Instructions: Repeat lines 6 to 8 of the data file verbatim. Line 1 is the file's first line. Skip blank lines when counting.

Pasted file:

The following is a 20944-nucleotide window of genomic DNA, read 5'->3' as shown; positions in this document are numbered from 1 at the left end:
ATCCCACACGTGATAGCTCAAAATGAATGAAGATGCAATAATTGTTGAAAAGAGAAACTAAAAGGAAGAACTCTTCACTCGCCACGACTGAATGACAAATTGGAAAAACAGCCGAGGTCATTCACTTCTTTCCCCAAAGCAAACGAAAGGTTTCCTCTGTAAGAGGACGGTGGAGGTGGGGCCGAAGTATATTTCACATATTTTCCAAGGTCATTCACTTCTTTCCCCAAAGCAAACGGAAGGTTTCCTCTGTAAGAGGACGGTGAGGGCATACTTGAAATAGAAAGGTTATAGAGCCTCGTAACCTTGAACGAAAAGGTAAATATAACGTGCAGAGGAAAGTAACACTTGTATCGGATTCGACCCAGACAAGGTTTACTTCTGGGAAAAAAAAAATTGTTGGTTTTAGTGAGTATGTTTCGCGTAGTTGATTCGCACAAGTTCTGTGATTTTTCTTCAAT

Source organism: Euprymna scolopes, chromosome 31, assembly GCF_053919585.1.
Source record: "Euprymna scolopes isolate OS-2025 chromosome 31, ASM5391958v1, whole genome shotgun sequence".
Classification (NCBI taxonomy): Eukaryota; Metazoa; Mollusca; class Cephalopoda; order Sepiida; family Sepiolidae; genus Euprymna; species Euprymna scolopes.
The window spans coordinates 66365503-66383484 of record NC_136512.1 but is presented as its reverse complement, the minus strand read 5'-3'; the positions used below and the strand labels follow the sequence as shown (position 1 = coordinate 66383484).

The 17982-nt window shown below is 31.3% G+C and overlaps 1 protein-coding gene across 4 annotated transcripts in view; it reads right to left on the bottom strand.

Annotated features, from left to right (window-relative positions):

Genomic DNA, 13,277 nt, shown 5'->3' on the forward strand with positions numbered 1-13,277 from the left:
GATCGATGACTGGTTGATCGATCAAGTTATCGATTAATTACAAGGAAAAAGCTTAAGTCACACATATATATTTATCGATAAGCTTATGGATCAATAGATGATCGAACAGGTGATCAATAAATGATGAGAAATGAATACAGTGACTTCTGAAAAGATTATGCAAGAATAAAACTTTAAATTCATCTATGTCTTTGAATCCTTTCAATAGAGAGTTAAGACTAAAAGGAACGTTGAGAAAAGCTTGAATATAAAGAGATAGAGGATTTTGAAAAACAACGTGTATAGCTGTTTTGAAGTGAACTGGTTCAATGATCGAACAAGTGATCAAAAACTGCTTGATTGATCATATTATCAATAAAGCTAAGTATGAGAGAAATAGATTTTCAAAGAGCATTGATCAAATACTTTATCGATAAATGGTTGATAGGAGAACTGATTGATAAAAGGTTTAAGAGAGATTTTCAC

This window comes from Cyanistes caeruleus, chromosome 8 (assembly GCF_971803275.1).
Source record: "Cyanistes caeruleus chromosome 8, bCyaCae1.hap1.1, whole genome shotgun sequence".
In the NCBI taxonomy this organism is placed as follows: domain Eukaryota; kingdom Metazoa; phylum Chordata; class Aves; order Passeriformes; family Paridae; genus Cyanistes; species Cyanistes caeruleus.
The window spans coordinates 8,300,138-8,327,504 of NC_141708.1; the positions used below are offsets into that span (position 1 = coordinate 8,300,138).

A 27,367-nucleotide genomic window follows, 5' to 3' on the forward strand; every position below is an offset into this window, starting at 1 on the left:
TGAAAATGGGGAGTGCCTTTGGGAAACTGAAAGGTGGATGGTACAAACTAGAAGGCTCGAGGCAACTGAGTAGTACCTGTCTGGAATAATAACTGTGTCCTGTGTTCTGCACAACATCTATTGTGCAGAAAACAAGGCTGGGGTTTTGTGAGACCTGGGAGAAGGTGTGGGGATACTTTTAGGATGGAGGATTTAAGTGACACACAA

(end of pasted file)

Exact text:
The window spans coordinates 66365503-66383484 of record NC_136512.1 but is presented as its reverse complement, the minus strand read 5'-3'; the positions used below and the strand labels follow the sequence as shown (position 1 = coordinate 66383484).

The 17982-nt window shown below is 31.3% G+C and overlaps 1 protein-coding gene across 4 annotated transcripts in view; it reads right to left on the bottom strand.

Annotated features, from left to right (window-relative positions):